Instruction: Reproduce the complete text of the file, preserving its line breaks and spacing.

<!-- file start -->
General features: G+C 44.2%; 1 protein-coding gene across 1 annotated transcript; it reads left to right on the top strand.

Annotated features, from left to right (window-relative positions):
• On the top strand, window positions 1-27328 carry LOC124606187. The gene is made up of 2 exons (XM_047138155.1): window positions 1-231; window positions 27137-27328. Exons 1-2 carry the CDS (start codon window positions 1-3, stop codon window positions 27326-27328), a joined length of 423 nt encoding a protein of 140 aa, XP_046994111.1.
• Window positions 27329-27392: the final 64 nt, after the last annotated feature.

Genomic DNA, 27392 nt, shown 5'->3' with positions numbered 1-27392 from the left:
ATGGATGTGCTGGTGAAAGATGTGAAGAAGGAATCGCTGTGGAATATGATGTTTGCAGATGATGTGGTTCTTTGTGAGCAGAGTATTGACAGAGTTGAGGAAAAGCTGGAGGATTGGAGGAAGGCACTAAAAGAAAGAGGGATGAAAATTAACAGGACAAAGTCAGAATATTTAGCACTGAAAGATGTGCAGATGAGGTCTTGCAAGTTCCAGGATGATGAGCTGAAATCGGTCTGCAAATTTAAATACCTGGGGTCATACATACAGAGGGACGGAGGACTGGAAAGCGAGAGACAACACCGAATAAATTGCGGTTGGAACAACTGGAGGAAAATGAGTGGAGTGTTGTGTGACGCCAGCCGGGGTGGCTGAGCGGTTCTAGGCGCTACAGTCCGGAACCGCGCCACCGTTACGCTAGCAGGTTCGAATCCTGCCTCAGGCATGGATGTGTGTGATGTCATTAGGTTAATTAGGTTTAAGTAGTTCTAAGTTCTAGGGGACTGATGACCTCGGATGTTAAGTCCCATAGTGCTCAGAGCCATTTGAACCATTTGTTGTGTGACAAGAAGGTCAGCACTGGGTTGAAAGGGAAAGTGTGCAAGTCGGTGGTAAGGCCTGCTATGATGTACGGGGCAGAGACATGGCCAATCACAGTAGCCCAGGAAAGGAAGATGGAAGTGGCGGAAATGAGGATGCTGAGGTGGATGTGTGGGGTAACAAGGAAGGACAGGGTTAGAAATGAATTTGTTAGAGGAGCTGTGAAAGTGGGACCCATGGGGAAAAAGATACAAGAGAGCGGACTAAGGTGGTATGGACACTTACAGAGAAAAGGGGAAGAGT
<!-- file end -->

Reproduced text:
General features: G+C 44.2%; 1 protein-coding gene across 1 annotated transcript; it reads left to right on the top strand.

Annotated features, from left to right (window-relative positions):
• On the top strand, window positions 1-27328 carry LOC124606187. The gene is made up of 2 exons (XM_047138155.1): window positions 1-231; window positions 27137-27328. Exons 1-2 carry the CDS (start codon window positions 1-3, stop codon window positions 27326-27328), a joined length of 423 nt encoding a protein of 140 aa, XP_046994111.1.
• Window positions 27329-27392: the final 64 nt, after the last annotated feature.

Genomic DNA, 27392 nt, shown 5'->3' with positions numbered 1-27392 from the left:
ATGGATGTGCTGGTGAAAGATGTGAAGAAGGAATCGCTGTGGAATATGATGTTTGCAGATGATGTGGTTCTTTGTGAGCAGAGTATTGACAGAGTTGAGGAAAAGCTGGAGGATTGGAGGAAGGCACTAAAAGAAAGAGGGATGAAAATTAACAGGACAAAGTCAGAATATTTAGCACTGAAAGATGTGCAGATGAGGTCTTGCAAGTTCCAGGATGATGAGCTGAAATCGGTCTGCAAATTTAAATACCTGGGGTCATACATACAGAGGGACGGAGGACTGGAAAGCGAGAGACAACACCGAATAAATTGCGGTTGGAACAACTGGAGGAAAATGAGTGGAGTGTTGTGTGACGCCAGCCGGGGTGGCTGAGCGGTTCTAGGCGCTACAGTCCGGAACCGCGCCACCGTTACGCTAGCAGGTTCGAATCCTGCCTCAGGCATGGATGTGTGTGATGTCATTAGGTTAATTAGGTTTAAGTAGTTCTAAGTTCTAGGGGACTGATGACCTCGGATGTTAAGTCCCATAGTGCTCAGAGCCATTTGAACCATTTGTTGTGTGACAAGAAGGTCAGCACTGGGTTGAAAGGGAAAGTGTGCAAGTCGGTGGTAAGGCCTGCTATGATGTACGGGGCAGAGACATGGCCAATCACAGTAGCCCAGGAAAGGAAGATGGAAGTGGCGGAAATGAGGATGCTGAGGTGGATGTGTGGGGTAACAAGGAAGGACAGGGTTAGAAATGAATTTGTTAGAGGAGCTGTGAAAGTGGGACCCATGGGGAAAAAGATACAAGAGAGCGGACTAAGGTGGTATGGACACTTACAGAGAAAAGGGGAAGAGT